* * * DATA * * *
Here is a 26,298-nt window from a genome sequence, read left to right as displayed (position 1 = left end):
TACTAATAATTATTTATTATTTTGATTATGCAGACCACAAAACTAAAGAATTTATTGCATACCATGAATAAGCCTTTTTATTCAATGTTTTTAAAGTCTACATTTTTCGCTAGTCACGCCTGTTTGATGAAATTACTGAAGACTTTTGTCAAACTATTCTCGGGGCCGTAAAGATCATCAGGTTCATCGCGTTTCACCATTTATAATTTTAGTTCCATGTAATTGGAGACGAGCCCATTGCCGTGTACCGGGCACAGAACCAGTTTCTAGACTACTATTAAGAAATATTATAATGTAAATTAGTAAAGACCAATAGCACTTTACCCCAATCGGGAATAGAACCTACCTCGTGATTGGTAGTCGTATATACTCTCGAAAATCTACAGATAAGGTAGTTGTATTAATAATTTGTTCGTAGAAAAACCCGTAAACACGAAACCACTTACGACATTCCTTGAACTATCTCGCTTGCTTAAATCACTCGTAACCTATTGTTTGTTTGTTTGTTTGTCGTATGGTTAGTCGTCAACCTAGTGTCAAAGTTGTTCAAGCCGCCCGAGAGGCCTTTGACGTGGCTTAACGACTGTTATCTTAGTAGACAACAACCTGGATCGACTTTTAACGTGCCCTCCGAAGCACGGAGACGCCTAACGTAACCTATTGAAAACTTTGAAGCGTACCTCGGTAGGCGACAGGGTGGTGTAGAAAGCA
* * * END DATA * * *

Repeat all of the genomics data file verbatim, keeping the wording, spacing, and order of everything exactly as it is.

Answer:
Here is a 26,298-nt window from a genome sequence, read left to right as displayed (position 1 = left end):
TACTAATAATTATTTATTATTTTGATTATGCAGACCACAAAACTAAAGAATTTATTGCATACCATGAATAAGCCTTTTTATTCAATGTTTTTAAAGTCTACATTTTTCGCTAGTCACGCCTGTTTGATGAAATTACTGAAGACTTTTGTCAAACTATTCTCGGGGCCGTAAAGATCATCAGGTTCATCGCGTTTCACCATTTATAATTTTAGTTCCATGTAATTGGAGACGAGCCCATTGCCGTGTACCGGGCACAGAACCAGTTTCTAGACTACTATTAAGAAATATTATAATGTAAATTAGTAAAGACCAATAGCACTTTACCCCAATCGGGAATAGAACCTACCTCGTGATTGGTAGTCGTATATACTCTCGAAAATCTACAGATAAGGTAGTTGTATTAATAATTTGTTCGTAGAAAAACCCGTAAACACGAAACCACTTACGACATTCCTTGAACTATCTCGCTTGCTTAAATCACTCGTAACCTATTGTTTGTTTGTTTGTTTGTCGTATGGTTAGTCGTCAACCTAGTGTCAAAGTTGTTCAAGCCGCCCGAGAGGCCTTTGACGTGGCTTAACGACTGTTATCTTAGTAGACAACAACCTGGATCGACTTTTAACGTGCCCTCCGAAGCACGGAGACGCCTAACGTAACCTATTGAAAACTTTGAAGCGTACCTCGGTAGGCGACAGGGTGGTGTAGAAAGCA